developed countries due to long life expectancy.2 In these
patients, degenerative aortic valve stenosis is the most common valvular disease. Sclerosis and calcification of aortic
leaflets are accompanied by a progressive reduction in the
aortic valve area, eventually leading to clinically significant stenosis. In our setting, the progressive increase of
degenerative valvular diseases has been accompanied by
a decrease in rheumatic heart disease incidence, which
currently accounts for approximately 22% of all valvular diseases.2 Prevalence of rheumatic heart disease is
higher among the elderly and immigrants from developing
countries, where it is the most common cause of valvular disease. The pathologic spectrum also includes infective
(endocarditis), congenital, inflammatory, radiation- and
drug-induced valvular diseases2 (Table 1).
Overall prevalence of significant coronary disease in
Mediterranean patients with valvular disease is estimated at
10---20%.1 Undiagnosed coronary disease is associated with a
worse intra- and postoperative outcome and it represents
a missed opportunity for performing coronary revascularization during the same surgical procedure. Spanish and
European guidelines recommend ruling out coronary disease
before heart surgery in patients with severe valvular disease, especially in patients with a previous history of the
disease, clinical suspicion of myocardial ischemia, evidence
of left ventricular systolic dysfunction, and as a rule in male
patients >40 years and postmenopausal women, and in the
presence of more than one coexiting risk factor for cardiovascular disease.1
In patients with valvular disease, coronary disease has
particularities relevant for the imaging techniques. First,
symptoms of ischemic heart disease are not specific of
coronary disease1 ; second, functional tests (myocardial
perfusion SPECT, stress echocardiography) are not able
to distinguish it from other conditions that may cause
similar symptoms.1 Last, risk factors for degenerative
aortic stenosis are similar to those of atherosclerosis and
coronary disease (age, male gender, smoking, arterial
hypertension, hypercholesterolemia), unlike what happens
in other etiologies.2
Invasive coronary angiography (cardiac catheterization)
is the technique of choice to rule out coronary disease before
valve surgery. Cardiac computed tomography (CCT) has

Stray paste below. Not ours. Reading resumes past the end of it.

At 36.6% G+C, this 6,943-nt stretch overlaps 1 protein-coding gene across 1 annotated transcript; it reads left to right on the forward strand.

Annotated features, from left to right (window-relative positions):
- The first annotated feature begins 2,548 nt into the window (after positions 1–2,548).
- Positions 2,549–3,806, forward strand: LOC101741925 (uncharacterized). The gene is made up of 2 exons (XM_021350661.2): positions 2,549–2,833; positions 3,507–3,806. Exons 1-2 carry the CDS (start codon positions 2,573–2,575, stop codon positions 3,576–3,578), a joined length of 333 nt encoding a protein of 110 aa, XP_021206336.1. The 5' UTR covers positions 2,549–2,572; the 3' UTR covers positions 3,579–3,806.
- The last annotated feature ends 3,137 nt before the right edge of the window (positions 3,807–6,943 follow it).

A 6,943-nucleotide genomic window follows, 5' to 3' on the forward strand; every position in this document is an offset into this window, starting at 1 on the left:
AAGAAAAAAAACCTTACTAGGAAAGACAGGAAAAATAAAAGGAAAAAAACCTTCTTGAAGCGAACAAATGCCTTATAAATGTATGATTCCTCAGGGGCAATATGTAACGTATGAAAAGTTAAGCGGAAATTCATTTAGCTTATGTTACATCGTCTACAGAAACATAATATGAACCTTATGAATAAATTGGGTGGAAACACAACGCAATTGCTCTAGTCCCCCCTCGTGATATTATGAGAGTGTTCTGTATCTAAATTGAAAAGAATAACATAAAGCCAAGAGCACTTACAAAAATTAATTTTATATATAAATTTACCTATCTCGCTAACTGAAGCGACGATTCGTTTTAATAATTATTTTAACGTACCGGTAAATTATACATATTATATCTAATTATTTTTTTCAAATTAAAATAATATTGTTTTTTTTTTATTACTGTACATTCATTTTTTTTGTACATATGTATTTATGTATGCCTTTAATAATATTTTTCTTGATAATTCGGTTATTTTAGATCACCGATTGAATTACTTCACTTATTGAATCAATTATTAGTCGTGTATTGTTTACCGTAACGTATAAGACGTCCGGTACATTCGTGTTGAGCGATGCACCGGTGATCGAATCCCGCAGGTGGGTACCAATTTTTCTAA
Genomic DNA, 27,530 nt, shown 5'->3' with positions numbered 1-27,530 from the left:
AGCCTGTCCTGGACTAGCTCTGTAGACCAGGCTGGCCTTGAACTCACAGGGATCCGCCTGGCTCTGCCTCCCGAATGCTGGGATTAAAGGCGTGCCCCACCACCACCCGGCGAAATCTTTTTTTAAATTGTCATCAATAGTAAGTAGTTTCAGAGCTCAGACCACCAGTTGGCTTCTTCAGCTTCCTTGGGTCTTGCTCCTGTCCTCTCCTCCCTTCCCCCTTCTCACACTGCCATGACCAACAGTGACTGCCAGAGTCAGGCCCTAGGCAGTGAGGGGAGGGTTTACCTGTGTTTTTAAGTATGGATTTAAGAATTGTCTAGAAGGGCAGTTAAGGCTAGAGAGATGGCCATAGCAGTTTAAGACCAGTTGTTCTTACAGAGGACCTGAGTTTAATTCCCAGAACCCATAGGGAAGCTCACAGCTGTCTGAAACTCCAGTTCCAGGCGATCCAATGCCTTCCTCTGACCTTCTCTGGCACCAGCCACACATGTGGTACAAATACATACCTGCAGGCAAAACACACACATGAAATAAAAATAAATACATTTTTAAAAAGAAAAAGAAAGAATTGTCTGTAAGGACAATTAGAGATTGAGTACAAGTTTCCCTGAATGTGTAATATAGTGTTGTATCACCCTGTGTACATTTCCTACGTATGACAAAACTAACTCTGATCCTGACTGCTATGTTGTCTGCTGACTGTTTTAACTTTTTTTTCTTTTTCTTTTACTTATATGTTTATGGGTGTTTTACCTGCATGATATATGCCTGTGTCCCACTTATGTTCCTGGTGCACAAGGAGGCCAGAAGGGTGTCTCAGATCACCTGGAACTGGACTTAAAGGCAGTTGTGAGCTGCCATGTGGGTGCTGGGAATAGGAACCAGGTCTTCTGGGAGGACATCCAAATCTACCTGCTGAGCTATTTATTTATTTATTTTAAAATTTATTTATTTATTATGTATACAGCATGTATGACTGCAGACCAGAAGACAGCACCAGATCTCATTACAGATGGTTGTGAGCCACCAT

proven to accurately rule out significant coronary disease
in selected populations.3,4 Replacemen of catheterization
by non-invasive coronary angiography with CCT can reduce
morbidity and mortality providing a similar diagnostic accuracy. In addition, given the low overall prevalence of the
disease in this group of patients, only a few of them will
need additional catheterization to confirm, grade or treat
the coronary disease, which can eventually reduce costs.
Transthoracic and transesophageal echocardiographies
are the techniques of choice for non-invasive assessment of
heart valves, obviating the need for hemodynamic assessment by cardiac catheterization. If standard techniques
prove insufficient, current guidelines suggest that CCT is an
appropriate technique for the assessment of both native and
prosthetic valve dysfunction.4,5
In this article, we review the anatomy of the heart
valves and the technical requisites for their CT evaluation.
In addition, we examine in depth the usefulness of preoperative coronary angiography and the morphological and
functional characteristics of valvular disease at CCT, with
special emphasis on left heart valves.
Anatomy of the cardiac valves at computed
tomography
The semilunar valves have three leaflets and lie between
the ventricles and the major mediastinal arteries (the
aortic valve between the left ventricle and the aorta, and
the pulmonary valve between the right ventricle and the
pulmonary trunk). The atrioventricular valves are, on the
right side, the tricuspid valve with three leaflets and, on
the left side, the mitral valve that contains two leaflets.
Aortic valve
The three leaflets of the aortic valve are thin and redundant
and the line defined by their attachment points at the aortic
wall is a 3-pronged crown (Fig. 1). The virtual ring formed
by joining the basal attachment of the leaflets defines the
aortic surgical annulus.5,6 The superior part of each leaflet